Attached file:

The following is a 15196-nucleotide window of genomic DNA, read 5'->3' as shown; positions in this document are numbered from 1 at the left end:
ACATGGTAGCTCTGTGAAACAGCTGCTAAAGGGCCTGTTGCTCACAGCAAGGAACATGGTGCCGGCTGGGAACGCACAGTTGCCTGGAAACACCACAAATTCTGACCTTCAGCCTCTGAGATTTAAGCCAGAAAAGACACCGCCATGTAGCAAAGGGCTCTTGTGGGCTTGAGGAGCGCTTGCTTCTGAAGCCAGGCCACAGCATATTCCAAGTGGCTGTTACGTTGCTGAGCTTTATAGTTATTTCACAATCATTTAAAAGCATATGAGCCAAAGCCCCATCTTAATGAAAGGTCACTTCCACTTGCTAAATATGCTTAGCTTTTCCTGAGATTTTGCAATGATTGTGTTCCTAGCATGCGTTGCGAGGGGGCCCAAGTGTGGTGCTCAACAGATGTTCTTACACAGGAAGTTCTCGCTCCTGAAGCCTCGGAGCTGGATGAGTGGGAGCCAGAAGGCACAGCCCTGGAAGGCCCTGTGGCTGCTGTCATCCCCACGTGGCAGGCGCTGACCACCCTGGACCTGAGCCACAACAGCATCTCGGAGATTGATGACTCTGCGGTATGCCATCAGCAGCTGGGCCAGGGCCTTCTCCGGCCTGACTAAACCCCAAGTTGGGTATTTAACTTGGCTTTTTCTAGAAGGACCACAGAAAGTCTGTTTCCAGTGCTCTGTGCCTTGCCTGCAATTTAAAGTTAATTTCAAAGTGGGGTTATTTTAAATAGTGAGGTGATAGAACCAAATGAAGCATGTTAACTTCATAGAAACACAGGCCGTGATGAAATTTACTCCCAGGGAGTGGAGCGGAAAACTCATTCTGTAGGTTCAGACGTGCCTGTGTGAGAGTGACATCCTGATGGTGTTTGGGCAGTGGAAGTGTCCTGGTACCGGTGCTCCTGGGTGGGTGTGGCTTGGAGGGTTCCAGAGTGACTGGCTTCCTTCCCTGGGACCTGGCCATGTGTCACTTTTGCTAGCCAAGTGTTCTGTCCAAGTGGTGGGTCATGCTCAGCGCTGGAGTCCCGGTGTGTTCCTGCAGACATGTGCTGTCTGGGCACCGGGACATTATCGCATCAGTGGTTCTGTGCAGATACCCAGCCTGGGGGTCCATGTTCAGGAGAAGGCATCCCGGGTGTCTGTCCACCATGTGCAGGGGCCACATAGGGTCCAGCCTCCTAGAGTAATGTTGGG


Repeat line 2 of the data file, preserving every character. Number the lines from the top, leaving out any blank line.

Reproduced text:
ACATGGTAGCTCTGTGAAACAGCTGCTAAAGGGCCTGTTGCTCACAGCAAGGAACATGGTGCCGGCTGGGAACGCACAGTTGCCTGGAAACACCACAAATTCTGACCTTCAGCCTCTGAGATTTAAGCCAGAAAAGACACCGCCATGTAGCAAAGGGCTCTTGTGGGCTTGAGGAGCGCTTGCTTCTGAAGCCAGGCCACAGCATATTCCAAGTGGCTGTTACGTTGCTGAGCTTTATAGTTATTTCACAATCATTTAAAAGCATATGAGCCAAAGCCCCATCTTAATGAAAGGTCACTTCCACTTGCTAAATATGCTTAGCTTTTCCTGAGATTTTGCAATGATTGTGTTCCTAGCATGCGTTGCGAGGGGGCCCAAGTGTGGTGCTCAACAGATGTTCTTACACAGGAAGTTCTCGCTCCTGAAGCCTCGGAGCTGGATGAGTGGGAGCCAGAAGGCACAGCCCTGGAAGGCCCTGTGGCTGCTGTCATCCCCACGTGGCAGGCGCTGACCACCCTGGACCTGAGCCACAACAGCATCTCGGAGATTGATGACTCTGCGGTATGCCATCAGCAGCTGGGCCAGGGCCTTCTCCGGCCTGACTAAACCCCAAGTTGGGTATTTAACTTGGCTTTTTCTAGAAGGACCACAGAAAGTCTGTTTCCAGTGCTCTGTGCCTTGCCTGCAATTTAAAGTTAATTTCAAAGTGGGGTTATTTTAAATAGTGAGGTGATAGAACCAAATGAAGCATGTTAACTTCATAGAAACACAGGCCGTGATGAAATTTACTCCCAGGGAGTGGAGCGGAAAACTCATTCTGTAGGTTCAGACGTGCCTGTGTGAGAGTGACATCCTGATGGTGTTTGGGCAGTGGAAGTGTCCTGGTACCGGTGCTCCTGGGTGGGTGTGGCTTGGAGGGTTCCAGAGTGACTGGCTTCCTTCCCTGGGACCTGGCCATGTGTCACTTTTGCTAGCCAAGTGTTCTGTCCAAGTGGTGGGTCATGCTCAGCGCTGGAGTCCCGGTGTGTTCCTGCAGACATGTGCTGTCTGGGCACCGGGACATTATCGCATCAGTGGTTCTGTGCAGATACCCAGCCTGGGGGTCCATGTTCAGGAGAAGGCATCCCGGGTGTCTGTCCACCATGTGCAGGGGCCACATAGGGTCCAGCCTCCTAGAGTAATGTTGGG